Large numbers of small neurons located throughout the reticular substance of the ponsmesencephalon, and diencephalon can either excite or inhibit the vasomotor center. This reticular substance is shown in Figure 18–3 by the rose-colored area. In general, the neurons in the more lateral and superior portions of the reticular substance cause excitation, whereas the more medial and inferior portions cause inhibition.

The hypothalamus plays a special role in controlling the vasoconstrictor system because it can exert either powerful excitatory or inhibitory effects on the vaso-motor center. The posterolateral portions of the hypo-thalamus cause mainly excitation, whereas the anteriorportion can cause either mild excitation or inhibition,depending on the precise part of the anterior hypo-thalamus stimulated.

Many parts of the cerebral cortex can also excite or inhibit the vasomotor center. Stimulation of the motorcortex, for instance, excites the vasomotor centerbecause of impulses transmitted downward into the hypothalamus and thence to the vasomotor center.

Also, stimulation of the anterior temporal lobe, the orbital areas of the frontal cortex, the anterior part of the cingulate gyrus, the amygdala, the septum, and the hippocampus can all either excite or inhibit the vaso-motor center, depending on the precise portions of these areas that are stimulated and on the intensity of stimulus. Thus, widespread basal areas of the brain can have profound effects on cardiovascular function.

Norepinephrine—The Sympathetic Vasoconstrictor Transmitter Substance. The substance secreted at the endings of thevasoconstrictor nerves is almost entirely norepineph-rine. Norepinephrine acts directly on the alpha adren-ergic receptors of the vascular smooth muscle to causevasoconstriction.

Adrenal Medullae and Their Relation to the Sympathetic Vaso-constrictor System. Sympathetic impulses are transmit-ted to the adrenal medullae at the same time that they are transmitted to the blood vessels. They cause the medullae to secrete both epinephrine and norepineph-rine into the circulating blood. These two hormones arecarried in the blood stream to all parts of the body, where they act directly on all blood vessels, usually to cause vasoconstriction, but in an occasional tissue epinephrine causes vasodilation because it also has a “beta” adrenergic receptor stimulatory effect, which dilates rather than constricts certain vessels.

Sympathetic Vasodilator System and its Control by the Central Nervous System. The sympathetic nerves to skeletalmuscles carry sympathetic vasodilator fibers as well as constrictor fibers. In lower animals such as the cat, these dilator fibers release acetylcholine, not norepinephrine, at their endings, although in primates, the vasodilator effect is believed to be caused by epinephrine exciting specific beta adrenergic receptors in the muscle vasculature.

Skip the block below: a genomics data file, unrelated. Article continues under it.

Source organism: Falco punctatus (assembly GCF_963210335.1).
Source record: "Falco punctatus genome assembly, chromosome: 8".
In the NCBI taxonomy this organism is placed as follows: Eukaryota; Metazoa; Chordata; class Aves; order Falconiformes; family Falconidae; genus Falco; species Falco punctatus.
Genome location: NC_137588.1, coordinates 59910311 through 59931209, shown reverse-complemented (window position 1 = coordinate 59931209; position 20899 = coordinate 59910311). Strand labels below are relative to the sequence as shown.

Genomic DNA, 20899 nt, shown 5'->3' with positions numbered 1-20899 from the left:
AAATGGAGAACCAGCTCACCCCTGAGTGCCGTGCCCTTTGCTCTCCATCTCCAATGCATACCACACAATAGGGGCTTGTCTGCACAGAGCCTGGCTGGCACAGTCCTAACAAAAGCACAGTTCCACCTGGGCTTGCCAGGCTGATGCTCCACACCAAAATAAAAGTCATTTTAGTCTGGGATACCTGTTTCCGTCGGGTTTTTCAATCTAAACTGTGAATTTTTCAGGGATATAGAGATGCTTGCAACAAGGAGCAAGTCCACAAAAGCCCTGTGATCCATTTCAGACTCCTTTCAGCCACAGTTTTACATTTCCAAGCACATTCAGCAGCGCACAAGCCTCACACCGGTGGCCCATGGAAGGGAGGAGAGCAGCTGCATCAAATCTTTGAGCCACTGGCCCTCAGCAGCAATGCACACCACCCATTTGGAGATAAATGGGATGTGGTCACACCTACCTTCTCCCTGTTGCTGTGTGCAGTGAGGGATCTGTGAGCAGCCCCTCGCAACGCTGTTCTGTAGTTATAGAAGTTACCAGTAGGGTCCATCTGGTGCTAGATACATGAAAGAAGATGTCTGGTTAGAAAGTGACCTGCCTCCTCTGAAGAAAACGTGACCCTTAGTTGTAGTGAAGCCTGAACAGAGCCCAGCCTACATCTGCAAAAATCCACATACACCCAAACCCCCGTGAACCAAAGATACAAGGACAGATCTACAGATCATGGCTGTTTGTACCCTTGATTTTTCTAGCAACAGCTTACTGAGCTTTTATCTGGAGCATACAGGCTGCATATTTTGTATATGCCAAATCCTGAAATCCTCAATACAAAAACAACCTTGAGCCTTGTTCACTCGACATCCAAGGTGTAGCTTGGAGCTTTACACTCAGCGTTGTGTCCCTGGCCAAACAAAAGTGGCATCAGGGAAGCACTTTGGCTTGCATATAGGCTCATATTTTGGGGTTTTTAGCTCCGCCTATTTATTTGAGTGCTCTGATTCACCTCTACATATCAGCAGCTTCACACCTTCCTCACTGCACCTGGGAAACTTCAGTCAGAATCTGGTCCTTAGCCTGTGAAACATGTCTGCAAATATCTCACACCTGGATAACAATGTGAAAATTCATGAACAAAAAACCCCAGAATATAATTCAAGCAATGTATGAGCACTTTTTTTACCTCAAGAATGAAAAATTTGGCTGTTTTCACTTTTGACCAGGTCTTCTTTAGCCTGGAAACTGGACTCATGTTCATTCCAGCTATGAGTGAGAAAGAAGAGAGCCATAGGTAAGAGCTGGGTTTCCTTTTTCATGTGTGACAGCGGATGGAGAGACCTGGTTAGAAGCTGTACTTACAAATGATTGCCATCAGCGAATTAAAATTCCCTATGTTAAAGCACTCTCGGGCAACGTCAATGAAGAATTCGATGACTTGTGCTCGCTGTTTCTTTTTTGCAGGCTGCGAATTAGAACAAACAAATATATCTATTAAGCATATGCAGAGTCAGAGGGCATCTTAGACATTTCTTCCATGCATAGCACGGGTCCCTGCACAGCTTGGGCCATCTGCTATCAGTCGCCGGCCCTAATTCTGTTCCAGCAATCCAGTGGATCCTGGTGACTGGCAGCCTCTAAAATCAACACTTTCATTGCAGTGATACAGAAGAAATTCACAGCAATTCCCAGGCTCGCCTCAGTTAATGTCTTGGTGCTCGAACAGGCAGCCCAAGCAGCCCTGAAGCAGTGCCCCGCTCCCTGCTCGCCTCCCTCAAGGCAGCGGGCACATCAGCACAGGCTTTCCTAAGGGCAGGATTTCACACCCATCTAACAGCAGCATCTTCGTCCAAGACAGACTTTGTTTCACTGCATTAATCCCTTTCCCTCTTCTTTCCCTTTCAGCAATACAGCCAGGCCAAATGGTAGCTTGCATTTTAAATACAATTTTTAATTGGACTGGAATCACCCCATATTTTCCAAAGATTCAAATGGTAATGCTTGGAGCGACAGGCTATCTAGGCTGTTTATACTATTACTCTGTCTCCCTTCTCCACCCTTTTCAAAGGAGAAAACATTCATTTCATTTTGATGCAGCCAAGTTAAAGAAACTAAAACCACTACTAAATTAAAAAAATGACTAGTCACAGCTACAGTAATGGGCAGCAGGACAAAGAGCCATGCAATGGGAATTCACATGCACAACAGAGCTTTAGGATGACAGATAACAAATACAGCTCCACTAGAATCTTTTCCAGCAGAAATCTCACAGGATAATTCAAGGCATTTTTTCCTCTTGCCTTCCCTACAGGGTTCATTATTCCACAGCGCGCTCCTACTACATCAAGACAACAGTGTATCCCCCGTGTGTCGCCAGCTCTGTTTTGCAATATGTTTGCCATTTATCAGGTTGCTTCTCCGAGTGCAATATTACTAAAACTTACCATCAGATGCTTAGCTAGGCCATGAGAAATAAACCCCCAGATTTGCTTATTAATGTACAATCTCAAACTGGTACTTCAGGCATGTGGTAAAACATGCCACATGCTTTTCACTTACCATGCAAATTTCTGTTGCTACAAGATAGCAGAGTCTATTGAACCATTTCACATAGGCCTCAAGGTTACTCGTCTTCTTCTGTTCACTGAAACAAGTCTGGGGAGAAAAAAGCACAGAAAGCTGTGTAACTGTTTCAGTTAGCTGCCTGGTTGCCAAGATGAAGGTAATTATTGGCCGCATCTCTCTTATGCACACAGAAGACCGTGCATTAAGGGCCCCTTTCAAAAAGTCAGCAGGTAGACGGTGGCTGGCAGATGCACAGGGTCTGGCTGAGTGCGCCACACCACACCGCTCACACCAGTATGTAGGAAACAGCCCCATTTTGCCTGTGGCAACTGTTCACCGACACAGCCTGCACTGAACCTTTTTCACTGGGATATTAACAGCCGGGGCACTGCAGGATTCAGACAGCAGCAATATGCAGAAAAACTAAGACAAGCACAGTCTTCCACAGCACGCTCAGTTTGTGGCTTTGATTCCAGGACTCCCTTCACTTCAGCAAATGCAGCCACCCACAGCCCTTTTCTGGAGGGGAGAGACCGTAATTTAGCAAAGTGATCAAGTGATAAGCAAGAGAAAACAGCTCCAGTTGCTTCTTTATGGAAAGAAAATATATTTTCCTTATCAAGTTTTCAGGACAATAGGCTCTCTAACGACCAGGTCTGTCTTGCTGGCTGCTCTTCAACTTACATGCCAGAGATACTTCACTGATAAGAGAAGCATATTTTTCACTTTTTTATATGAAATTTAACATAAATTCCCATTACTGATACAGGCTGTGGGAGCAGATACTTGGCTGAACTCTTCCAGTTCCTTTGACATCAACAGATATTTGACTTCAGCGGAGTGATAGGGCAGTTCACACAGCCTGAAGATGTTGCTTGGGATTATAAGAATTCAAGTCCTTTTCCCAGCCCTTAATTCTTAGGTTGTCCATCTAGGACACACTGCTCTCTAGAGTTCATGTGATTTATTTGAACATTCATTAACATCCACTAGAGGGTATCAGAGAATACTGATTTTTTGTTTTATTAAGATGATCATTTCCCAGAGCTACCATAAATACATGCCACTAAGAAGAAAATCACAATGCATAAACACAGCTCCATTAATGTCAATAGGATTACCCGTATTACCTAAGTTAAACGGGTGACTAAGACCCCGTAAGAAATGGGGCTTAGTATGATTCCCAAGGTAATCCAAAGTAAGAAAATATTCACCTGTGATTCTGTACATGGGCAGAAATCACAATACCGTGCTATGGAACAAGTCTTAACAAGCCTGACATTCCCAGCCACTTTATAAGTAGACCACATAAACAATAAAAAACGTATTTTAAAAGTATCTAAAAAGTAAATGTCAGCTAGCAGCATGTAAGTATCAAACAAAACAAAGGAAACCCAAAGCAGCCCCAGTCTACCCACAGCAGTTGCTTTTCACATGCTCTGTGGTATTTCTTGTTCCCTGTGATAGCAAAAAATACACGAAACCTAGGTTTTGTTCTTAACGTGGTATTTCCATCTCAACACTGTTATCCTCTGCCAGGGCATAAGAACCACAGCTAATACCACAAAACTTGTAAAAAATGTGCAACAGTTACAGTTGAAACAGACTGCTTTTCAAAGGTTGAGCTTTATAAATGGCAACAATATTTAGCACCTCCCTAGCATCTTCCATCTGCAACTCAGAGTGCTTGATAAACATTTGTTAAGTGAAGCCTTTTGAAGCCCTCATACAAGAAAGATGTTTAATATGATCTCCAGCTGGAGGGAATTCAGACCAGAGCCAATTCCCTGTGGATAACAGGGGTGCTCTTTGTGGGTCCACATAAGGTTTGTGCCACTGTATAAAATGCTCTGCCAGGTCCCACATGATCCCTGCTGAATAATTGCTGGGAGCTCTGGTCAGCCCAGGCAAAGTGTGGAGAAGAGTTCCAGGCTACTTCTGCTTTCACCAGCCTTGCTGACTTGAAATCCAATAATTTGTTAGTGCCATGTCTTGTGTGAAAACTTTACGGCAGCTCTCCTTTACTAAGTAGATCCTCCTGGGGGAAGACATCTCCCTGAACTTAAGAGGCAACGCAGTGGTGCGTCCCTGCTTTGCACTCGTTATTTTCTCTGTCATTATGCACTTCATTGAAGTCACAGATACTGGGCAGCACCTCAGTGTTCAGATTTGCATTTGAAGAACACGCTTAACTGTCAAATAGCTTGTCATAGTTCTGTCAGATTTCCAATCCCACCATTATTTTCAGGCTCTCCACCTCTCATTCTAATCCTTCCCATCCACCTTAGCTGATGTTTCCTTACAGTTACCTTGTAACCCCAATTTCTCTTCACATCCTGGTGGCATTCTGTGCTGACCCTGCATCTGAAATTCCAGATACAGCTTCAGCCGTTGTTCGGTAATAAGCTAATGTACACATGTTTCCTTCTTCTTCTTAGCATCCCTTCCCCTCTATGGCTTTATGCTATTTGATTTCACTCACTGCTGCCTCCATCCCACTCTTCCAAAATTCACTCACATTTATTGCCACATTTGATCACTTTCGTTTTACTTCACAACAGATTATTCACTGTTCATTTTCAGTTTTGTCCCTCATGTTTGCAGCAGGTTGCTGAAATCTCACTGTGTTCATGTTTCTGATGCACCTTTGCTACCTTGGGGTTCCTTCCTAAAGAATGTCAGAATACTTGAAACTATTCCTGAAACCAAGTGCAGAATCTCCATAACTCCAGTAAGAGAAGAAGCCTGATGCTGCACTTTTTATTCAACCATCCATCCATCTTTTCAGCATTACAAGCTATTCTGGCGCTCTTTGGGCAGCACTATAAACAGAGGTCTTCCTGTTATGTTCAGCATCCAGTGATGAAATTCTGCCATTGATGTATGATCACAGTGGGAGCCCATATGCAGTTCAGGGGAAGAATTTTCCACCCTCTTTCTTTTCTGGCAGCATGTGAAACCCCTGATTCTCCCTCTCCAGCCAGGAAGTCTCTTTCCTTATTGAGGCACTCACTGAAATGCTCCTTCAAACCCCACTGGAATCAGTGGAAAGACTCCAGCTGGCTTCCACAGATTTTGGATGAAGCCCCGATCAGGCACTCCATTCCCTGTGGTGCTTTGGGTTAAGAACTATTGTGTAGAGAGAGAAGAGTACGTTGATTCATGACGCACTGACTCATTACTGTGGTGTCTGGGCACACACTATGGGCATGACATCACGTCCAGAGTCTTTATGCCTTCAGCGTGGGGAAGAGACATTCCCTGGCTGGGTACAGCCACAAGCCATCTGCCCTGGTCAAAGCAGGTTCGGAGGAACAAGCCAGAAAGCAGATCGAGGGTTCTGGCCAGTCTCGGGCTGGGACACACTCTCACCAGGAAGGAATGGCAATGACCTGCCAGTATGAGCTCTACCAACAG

The pathway for central nervous system control of the vasodilator system is shown by the dashed lines in Figure 18–3. The principal area of the brain controlling this system is the anterior hypothalamus.

Possible Unimportance of the Sympathetic Vasodilator System. It is doubtful that the sympathetic vasodilator system plays an important role in the control of the circulation in the human being because complete block of the sym-pathetic nerves to the muscles hardly affects the ability of these muscles to control their own blood flow in response to their needs. Yet some experiments suggest that at the onset of exercise, the sympathetic vasodila-tor system might cause initial vasodilation in skeletal muscles to allow anticipatory increase in blood flow even before the muscles require increased nutrients.

Emotional Fainting—Vasovagal Syncope. A particularlyinteresting vasodilatory reaction occurs in people who experience intense emotional disturbances that cause fainting. In this case, the muscle vasodilator system becomes activated, and at the same time, the vagal car-dioinhibitory center transmits strong signals to the heart to slow the heart rate markedly. The arterial pressure falls rapidly, which reduces blood flow to the brain and causes the person to lose consciousness. This overall effect is called vasovagal syncope. Emotional fainting begins with disturbing thoughts in the cerebral cortex. The pathway probably then goes to the vasodilatory center of the anterior hypothalamus next to the vagal centers of the medulla, to the heart through the vagus nerves, and also through the spinal cord to thesympa-thetic vasodilator nerves of the muscles.